The world is not as simple as “innocent until proven guilty” or fighting against “barbaric” methods of crime-busting. You claim, innocent people are being killed by Duterte’s vigilantism. Where is the proof? Well, I have it from the horses’ mouth: the druglords are desperately covering up their tracks. It doesn’t matter how high up or low in the ranks you are, what matters is that you might squeal.
The shabu underworld is an open secret in poor communities. Before Duterte named the generals, I could rattle off the names on our local PDEA list of drug pushers. Everyone knew the bosses and where they were (usually in the hallowed halls of the city hall, capitol or congress). And we see them leading merry lives, building their big houses and stacking up piles of weapons to kill off “traitors” and rival gangs.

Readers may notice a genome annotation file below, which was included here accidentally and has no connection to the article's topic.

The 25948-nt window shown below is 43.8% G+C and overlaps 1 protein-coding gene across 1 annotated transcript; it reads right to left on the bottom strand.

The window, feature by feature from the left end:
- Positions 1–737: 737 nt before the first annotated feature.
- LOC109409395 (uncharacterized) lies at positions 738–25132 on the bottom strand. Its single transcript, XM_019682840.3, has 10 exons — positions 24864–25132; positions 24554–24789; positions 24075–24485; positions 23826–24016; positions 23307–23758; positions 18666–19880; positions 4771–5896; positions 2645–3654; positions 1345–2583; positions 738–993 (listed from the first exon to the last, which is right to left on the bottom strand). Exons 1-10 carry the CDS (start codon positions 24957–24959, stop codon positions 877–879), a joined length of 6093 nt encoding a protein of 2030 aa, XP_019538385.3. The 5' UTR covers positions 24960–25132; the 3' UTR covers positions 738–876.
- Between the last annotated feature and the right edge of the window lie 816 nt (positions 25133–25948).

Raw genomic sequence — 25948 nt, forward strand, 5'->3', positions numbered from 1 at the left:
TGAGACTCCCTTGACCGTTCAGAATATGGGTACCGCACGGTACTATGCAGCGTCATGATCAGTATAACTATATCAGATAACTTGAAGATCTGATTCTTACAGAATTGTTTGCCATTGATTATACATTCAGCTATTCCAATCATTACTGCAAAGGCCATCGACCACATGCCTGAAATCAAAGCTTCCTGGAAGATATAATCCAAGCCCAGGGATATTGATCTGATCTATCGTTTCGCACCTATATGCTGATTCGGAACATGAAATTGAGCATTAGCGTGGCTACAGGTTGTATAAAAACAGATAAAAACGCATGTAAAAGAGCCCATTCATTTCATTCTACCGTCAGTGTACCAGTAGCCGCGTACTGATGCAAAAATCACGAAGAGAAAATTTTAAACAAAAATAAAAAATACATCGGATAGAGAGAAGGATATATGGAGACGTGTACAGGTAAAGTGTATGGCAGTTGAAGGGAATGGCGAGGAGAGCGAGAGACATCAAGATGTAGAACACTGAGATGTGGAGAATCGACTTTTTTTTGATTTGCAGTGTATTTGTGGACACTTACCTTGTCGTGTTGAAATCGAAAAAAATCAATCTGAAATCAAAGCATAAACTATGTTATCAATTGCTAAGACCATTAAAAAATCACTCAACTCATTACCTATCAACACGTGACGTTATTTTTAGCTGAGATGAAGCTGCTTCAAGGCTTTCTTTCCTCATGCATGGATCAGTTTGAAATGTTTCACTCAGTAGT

The enemies have guns and are ready to kill. Some of my friends and family who got involved one way or another in the underworld have flown or disappeared off the grid. They are more afraid of the druglords than Duterte. The latter doesn’t know them, but the former does. Who is more likely to silence them?
The shabu problem is so deep and wide. We have arrived at a historical inevitability. There is no way to fight this war without using guns. When the enemy is that powerful and has enjoyed impunity for so long, do you think putting cardboard signs around your neck protesting the possibilities of killing the innocent will help? No. You’re just giving the druglords the perfect cover for their execution of possible witnesses. And yes! It puts the blame on the President to boot.